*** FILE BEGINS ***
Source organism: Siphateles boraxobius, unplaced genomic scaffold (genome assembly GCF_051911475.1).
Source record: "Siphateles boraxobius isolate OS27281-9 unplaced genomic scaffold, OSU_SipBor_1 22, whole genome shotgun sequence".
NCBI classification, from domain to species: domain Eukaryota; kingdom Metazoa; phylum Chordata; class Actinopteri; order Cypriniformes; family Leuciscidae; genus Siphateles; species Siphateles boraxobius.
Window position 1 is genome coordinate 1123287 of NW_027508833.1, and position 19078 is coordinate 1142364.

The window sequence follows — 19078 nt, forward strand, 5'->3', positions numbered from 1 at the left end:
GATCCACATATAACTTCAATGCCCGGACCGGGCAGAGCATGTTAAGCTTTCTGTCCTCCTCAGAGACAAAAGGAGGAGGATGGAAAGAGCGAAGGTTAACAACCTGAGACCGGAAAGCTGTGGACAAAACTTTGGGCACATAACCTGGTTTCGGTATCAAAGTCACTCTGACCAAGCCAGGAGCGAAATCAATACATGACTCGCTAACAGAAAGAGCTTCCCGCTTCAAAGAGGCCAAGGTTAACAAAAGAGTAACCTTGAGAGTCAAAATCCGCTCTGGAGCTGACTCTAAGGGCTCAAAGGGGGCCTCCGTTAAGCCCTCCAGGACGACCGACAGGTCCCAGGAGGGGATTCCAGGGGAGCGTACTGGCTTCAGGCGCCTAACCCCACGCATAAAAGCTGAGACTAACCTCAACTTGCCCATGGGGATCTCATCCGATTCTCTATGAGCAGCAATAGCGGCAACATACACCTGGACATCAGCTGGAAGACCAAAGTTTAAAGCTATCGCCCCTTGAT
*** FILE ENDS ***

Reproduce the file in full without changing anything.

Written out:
Source organism: Siphateles boraxobius, unplaced genomic scaffold (genome assembly GCF_051911475.1).
Source record: "Siphateles boraxobius isolate OS27281-9 unplaced genomic scaffold, OSU_SipBor_1 22, whole genome shotgun sequence".
NCBI classification, from domain to species: domain Eukaryota; kingdom Metazoa; phylum Chordata; class Actinopteri; order Cypriniformes; family Leuciscidae; genus Siphateles; species Siphateles boraxobius.
Window position 1 is genome coordinate 1123287 of NW_027508833.1, and position 19078 is coordinate 1142364.

The window sequence follows — 19078 nt, forward strand, 5'->3', positions numbered from 1 at the left end:
GATCCACATATAACTTCAATGCCCGGACCGGGCAGAGCATGTTAAGCTTTCTGTCCTCCTCAGAGACAAAAGGAGGAGGATGGAAAGAGCGAAGGTTAACAACCTGAGACCGGAAAGCTGTGGACAAAACTTTGGGCACATAACCTGGTTTCGGTATCAAAGTCACTCTGACCAAGCCAGGAGCGAAATCAATACATGACTCGCTAACAGAAAGAGCTTCCCGCTTCAAAGAGGCCAAGGTTAACAAAAGAGTAACCTTGAGAGTCAAAATCCGCTCTGGAGCTGACTCTAAGGGCTCAAAGGGGGCCTCCGTTAAGCCCTCCAGGACGACCGACAGGTCCCAGGAGGGGATTCCAGGGGAGCGTACTGGCTTCAGGCGCCTAACCCCACGCATAAAAGCTGAGACTAACCTCAACTTGCCCATGGGGATCTCATCCGATTCTCTATGAGCAGCAATAGCGGCAACATACACCTGGACATCAGCTGGAAGACCAAAGTTTAAAGCTATCGCCCCTTGAT